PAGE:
How: Place a resistance band around your ankles and stand with your feet shoulder-width apart. Step your left leg to the left, and allow your right leg to follow. Perform a few sets of 10 steps in each direction: one set straight legged, the second set in a squat position. For an extra challenge, raise your arms above your head.
Why: In addition to low-cadence drills, cyclists should work to maintain core and hip stability as the legs move fast and free. This drill challenges the brain to coordinate all the muscles involved in pedaling in a fluid and economical way that protects against overuse injuries.
“If coordination and alignment can be maintained in cycling across a broad range of cadences and loads, the rate of injuries should be really low to non-existent,” Moore says, especially because it doesn’t have the built-in weight-bearing joint abuse of sports like running.
This drill also makes the core work to allow the legs to operate without restriction, which keeps your knees from tracking in an S-shaped pattern and prevents against all kinds of knee injuries.
How: Do this drill after low-rpm work or near the end of a workout. Perform this drill for five to 15 minutes at a time, at a cadence of 100 to 120rpm. Start closer to 100rpm, and increase your stroke rate as your form improves over time. As you get better, try doing this drill in every hand position, and with aero bars if you’re a time trialist.
As you fatigue the core, you might hear a dead spot over the top of the pedal stroke where you lose tension on the chain, Moore says. If that happens, stop, recover for a minute, and try again.
Why: Moore prefers single-leg squats to the standard two-leg version because it address the body’s need to compensate for weaknesses on one particular side.
This move is a highly effective core exercise. It offers an extra proprioceptive (body awareness) challenge by recruiting smaller stabiliser muscles that help maintain form and balance.
How: Perform two to three bodyweight-only sets of eight to 12 reps on a simple box in the garage, stairs, a curb, or flat ground. Concentrate on driving from the glutes, not the quads. Recruit bigger muscles by sitting back into them rather than getting up over the knee – the same feeling you want to replicate on the bike.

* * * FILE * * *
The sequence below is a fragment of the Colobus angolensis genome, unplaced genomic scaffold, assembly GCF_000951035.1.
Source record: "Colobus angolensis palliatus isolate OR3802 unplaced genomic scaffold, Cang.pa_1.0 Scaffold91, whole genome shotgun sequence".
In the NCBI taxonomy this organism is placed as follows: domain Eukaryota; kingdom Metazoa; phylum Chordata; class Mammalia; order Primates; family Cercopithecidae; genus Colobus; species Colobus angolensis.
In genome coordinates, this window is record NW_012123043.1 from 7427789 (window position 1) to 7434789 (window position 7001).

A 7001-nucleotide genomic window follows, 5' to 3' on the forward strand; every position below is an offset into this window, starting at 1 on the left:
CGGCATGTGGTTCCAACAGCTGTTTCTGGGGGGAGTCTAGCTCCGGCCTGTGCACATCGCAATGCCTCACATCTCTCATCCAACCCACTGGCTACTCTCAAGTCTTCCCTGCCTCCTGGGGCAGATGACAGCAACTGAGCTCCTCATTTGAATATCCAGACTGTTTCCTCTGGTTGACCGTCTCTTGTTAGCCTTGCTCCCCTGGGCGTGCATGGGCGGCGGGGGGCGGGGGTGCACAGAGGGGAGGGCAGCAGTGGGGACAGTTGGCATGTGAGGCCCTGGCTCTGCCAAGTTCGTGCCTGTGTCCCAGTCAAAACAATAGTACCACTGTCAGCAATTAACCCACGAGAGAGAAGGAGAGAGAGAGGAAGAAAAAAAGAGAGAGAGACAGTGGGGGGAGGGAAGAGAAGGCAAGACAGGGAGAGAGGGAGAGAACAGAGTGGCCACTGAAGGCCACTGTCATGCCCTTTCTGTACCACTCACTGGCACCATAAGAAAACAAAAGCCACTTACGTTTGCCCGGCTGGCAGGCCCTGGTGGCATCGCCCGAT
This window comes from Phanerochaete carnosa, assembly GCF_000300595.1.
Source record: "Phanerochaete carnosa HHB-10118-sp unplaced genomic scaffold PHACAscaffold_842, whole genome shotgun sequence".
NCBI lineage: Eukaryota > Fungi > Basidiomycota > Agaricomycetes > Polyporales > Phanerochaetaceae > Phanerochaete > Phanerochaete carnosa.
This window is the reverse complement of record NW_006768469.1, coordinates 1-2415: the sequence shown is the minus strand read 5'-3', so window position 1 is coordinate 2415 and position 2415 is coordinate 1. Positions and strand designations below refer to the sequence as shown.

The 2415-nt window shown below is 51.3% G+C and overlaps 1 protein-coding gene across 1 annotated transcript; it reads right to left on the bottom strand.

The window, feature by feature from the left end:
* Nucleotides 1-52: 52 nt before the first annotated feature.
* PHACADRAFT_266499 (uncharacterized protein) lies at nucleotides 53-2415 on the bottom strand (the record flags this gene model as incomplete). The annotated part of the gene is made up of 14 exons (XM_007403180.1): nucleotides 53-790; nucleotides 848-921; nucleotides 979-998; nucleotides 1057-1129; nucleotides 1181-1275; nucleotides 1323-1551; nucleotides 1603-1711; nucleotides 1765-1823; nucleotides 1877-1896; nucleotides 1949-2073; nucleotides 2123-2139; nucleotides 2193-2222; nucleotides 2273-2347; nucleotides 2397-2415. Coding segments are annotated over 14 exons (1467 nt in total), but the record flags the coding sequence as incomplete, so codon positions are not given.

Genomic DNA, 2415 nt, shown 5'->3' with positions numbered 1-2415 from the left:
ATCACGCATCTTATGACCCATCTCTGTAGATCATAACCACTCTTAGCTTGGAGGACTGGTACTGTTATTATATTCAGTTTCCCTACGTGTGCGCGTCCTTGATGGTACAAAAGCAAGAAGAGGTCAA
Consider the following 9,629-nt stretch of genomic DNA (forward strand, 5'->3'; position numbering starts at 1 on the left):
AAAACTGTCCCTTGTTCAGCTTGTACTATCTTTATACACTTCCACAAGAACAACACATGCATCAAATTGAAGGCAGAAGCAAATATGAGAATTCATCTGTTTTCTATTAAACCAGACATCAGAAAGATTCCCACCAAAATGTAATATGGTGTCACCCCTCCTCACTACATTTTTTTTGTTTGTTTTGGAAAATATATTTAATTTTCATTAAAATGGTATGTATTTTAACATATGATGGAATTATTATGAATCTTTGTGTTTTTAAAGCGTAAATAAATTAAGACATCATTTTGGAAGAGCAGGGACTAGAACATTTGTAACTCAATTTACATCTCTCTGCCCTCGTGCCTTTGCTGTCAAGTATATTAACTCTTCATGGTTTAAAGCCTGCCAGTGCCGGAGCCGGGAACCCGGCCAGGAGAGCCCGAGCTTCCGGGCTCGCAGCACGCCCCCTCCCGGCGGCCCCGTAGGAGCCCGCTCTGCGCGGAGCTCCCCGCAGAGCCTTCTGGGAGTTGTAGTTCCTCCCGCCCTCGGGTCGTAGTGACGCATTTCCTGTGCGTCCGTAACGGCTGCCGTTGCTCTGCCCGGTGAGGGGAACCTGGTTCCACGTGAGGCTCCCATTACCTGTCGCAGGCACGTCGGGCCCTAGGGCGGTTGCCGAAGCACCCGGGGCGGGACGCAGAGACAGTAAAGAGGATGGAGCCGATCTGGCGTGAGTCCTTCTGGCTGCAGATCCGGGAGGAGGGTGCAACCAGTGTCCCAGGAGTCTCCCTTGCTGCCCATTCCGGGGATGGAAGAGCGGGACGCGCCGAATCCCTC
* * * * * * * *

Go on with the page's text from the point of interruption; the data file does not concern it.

Why: It’s really easy in cycling to compensate for weaknesses on one side of the body by using the other, which exposes you to overuse injuries on your dominant side. In this drill, the core is not only heavily recruited to stabilise the rider, as the legs aren’t able to do it, but also ensured you don’t let one leg slack off!
“This drill is very challenging – borderline torture for some – but is an incredibly effective tool if you invest the energy,” Moore says.
How: Rest the non-pedaling foot on the frame of the bike or let it dangle loosely next to you. Perform 10-second bursts of pedaling with the other leg, working up to two minutes over months – or even years. Do this two to four times in a row, going back and forth between the legs with 10 to 30 seconds of easy spinning between them. Start by maintaining your normal cadence and average restistance. Only advanced riders should experiment with using more resistance. Progress to longer durations when your form is near perfect.
Once you have some competency, start to play with different hand positions.
Why: There are numerous versions of the classic plank exercise, but Moore’s favorite is performed in what is essentially a time-trial position. This exercise is tremendously helpful for people who experience neck and shoulder discomfort after longer rides, he adds.
How: Keeping your elbows on the floor, lift your body into a plank pose, resting on your toes and maintaining a neutral spine. Hold for intervals of 30 seconds, or up to three or four minutes for advanced athletes.